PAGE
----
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NGOs – the consultants

21 Jun

Opponents of CSR argue that resources spent on other than economic goals are an unnecessary waste of it. However, as I have already mentioned in my last blog post CSR strategies can actually come along with a range of benefits that can outweigh its costs. CSR engagement can really become a necessity for well-organized and well-structured business. Now, the questions raises:

Where do I get a skilled and valuable CSR manager from?

When thinking about NGOs and large companies putting all their efforts into their salient goal of profit, I did not expect the two to work hand in hand to improve sustainability. Yet, a very interesting blog post of Vijan Kanal proved me wrong. Continue reading

“The consumer isn’t a moron. She is your wife!”

14 Jun

Recycling-one of the may simplest ways to contribute to a better environment. For some it’s cumbersome, for some it’s natural and for some it’s business.

Sustainability within firms has gained more and more interest within the last years. If firms want to differentiate their products from similar brands, they try to do something special, something good, something in the actual customer’s interest. Continue reading

CSR – from a manager’s point of view

7 Jun

When first being confronted with corporate social responsibility, I thought that a firm’s sustainability approaches restrict their ability to maximize profits. However, I learned that CSR can actually contribute to better innovation and development within a firm as I stated in my last blog post about CSR. Now, I want to have a closer look on that aspect!

  • What do managers think about CSR programs?
  • Is it in their personal interest?
  • Can their firm be profitable while spending enormous amounts of money on CSR strategies?
  • Is it solely for a better reputation? Continue reading

An invitation to get surprised

31 May

Everybody knows:
Germans can’t dance! Germany and Dance seem to have about as much in common as Italy and orderly traffic or Great Britain and excellent cuisine. But just in case you belong to the daring dancers, ready to lay aside obsolete stereotypes, here is one good advice: put on your dancing shoes, step out into Berlin’s flourishing dancing scene and let yourself be surprised! Continue reading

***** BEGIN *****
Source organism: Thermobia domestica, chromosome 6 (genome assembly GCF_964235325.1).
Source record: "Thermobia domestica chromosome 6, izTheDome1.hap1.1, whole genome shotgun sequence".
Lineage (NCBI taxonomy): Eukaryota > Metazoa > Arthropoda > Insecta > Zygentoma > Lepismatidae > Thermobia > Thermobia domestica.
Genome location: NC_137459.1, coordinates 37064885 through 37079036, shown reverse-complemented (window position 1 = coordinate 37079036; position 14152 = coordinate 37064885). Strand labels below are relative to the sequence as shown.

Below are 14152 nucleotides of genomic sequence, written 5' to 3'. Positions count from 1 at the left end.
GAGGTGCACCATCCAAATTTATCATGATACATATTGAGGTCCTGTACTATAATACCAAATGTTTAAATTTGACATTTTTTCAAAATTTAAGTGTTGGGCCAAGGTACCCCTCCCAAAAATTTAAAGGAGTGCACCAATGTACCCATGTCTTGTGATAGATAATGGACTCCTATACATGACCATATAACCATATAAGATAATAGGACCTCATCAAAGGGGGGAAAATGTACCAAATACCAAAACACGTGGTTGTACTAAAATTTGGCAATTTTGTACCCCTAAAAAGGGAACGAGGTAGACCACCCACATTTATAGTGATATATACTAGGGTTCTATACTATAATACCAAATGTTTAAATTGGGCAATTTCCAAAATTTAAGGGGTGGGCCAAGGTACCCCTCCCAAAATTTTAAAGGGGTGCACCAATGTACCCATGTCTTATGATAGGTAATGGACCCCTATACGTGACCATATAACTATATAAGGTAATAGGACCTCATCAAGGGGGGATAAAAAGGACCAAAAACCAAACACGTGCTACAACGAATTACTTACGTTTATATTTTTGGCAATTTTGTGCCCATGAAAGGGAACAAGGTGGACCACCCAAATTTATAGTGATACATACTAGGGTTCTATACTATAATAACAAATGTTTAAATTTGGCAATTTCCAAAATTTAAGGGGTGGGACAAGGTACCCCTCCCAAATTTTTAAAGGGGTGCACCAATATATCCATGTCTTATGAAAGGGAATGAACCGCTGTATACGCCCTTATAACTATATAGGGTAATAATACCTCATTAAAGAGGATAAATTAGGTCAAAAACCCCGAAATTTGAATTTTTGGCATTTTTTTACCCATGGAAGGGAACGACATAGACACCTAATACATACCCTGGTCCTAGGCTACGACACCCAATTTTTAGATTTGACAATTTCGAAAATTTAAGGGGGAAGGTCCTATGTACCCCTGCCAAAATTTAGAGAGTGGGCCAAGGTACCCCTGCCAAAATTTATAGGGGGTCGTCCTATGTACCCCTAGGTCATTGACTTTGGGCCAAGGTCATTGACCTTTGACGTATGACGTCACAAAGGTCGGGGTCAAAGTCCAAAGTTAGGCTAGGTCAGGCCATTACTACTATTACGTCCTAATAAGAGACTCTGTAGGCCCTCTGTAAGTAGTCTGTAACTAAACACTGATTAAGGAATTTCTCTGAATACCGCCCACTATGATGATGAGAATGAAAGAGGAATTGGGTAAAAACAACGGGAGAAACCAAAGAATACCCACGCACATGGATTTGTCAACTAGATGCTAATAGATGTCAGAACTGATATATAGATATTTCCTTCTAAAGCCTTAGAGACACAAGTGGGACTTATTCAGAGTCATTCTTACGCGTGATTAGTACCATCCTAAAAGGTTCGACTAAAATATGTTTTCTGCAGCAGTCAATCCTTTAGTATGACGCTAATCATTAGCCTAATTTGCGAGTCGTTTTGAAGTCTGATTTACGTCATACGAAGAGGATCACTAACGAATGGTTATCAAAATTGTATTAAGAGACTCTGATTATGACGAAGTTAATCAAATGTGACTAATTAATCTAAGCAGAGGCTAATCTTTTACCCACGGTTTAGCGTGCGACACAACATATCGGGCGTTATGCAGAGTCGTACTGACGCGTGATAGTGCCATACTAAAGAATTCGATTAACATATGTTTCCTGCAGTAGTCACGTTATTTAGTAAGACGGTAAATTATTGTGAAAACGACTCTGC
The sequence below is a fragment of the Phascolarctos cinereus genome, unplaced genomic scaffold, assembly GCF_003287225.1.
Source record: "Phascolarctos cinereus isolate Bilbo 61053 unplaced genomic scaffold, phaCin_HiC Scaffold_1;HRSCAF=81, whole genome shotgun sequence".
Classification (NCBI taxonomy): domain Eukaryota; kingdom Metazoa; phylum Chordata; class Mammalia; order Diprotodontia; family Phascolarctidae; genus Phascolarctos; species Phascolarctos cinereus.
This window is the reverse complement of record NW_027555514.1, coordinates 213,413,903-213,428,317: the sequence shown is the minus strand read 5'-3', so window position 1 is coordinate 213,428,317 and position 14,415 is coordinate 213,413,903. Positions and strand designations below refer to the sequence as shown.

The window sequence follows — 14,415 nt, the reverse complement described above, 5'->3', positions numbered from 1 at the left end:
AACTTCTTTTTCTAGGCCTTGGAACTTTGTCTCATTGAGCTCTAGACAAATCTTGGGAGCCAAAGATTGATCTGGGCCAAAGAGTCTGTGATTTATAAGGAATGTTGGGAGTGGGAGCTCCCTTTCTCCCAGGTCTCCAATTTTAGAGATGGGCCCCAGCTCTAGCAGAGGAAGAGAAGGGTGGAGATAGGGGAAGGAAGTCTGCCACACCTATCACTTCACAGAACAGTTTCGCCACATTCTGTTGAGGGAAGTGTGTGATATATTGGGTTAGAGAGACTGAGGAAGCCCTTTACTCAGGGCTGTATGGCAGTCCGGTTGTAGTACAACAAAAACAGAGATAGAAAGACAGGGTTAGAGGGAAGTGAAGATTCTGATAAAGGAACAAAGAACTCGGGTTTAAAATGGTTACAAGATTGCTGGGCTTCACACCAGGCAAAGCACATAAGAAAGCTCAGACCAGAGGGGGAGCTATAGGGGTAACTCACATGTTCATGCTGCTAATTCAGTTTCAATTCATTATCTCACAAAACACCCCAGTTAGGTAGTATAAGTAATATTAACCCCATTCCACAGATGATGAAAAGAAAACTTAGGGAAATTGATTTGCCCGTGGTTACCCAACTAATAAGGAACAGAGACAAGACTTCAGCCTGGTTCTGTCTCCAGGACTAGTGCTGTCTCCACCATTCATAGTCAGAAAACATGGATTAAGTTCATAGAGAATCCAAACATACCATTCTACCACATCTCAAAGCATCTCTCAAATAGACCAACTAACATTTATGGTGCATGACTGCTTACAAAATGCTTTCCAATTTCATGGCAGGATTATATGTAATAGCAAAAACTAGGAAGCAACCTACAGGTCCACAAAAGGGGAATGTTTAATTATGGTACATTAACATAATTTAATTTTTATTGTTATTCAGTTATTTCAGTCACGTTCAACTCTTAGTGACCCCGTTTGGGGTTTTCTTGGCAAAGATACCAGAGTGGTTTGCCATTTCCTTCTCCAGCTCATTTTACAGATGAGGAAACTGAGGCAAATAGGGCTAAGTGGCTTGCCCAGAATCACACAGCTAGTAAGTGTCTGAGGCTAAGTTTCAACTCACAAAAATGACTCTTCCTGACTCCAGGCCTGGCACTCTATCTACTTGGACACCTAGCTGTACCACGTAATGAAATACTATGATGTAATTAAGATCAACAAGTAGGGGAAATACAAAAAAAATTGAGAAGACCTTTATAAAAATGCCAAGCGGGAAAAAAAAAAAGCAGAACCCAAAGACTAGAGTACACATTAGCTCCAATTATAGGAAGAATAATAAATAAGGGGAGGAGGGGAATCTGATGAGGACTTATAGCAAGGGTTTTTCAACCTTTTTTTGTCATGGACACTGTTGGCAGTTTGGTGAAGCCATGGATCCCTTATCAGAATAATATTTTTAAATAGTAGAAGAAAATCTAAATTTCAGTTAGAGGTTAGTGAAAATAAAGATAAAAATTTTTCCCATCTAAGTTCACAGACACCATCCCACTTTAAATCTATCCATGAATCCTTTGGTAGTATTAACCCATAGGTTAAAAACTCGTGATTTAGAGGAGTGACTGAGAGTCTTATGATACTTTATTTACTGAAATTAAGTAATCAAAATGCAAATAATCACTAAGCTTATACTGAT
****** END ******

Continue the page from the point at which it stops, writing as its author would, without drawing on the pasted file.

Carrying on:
Let’s get creative!

24 May

For this blog post idea I got inspired by one of my personal addictions: Fruit Ninja!!!
I suppose most of you know this really fun app where you have to cut all kinds of exotic fruits to get a high score. Actually, I blame my friend Sophia for making me addicted to this game. She introduced this ipone app to me one night we went out to have some drinks with our friends. After spending one hour not talking to any of them but with a score of 300, my other friend Jana turned to me and said: “I guess the inventor of Fruit Ninja is a millionaire by now!”

Apps as a business idea- I found that to be a very interesting topic to gather more information. Continue reading

Let’s get motivated for change!!!

17 May

How do I motivate myself? Under what conditions am I willing to work hard? Is it just for a good grade or for myself? Do I work hard to impress the professor? Or am I concerned about what my future job will be? Do I want to earn a lot of money? What makes me move personally? And what’s about change? Am I able to adapt to personal changes as well as changes concerning my business environment?
These are all questions that I’ve been asking myself and my friends recently. It’s not always easy to deal with changing condition; be it a new professor that demands a lot from you or a new living situation. Life always changes, and we frequently need to adapt to it. Finding our personal motivation to deal with changes can be applied to our professional motivation as well.

So let’s transfer the personal adaptation troubles to a higher level:
Change Management within a company! Continue reading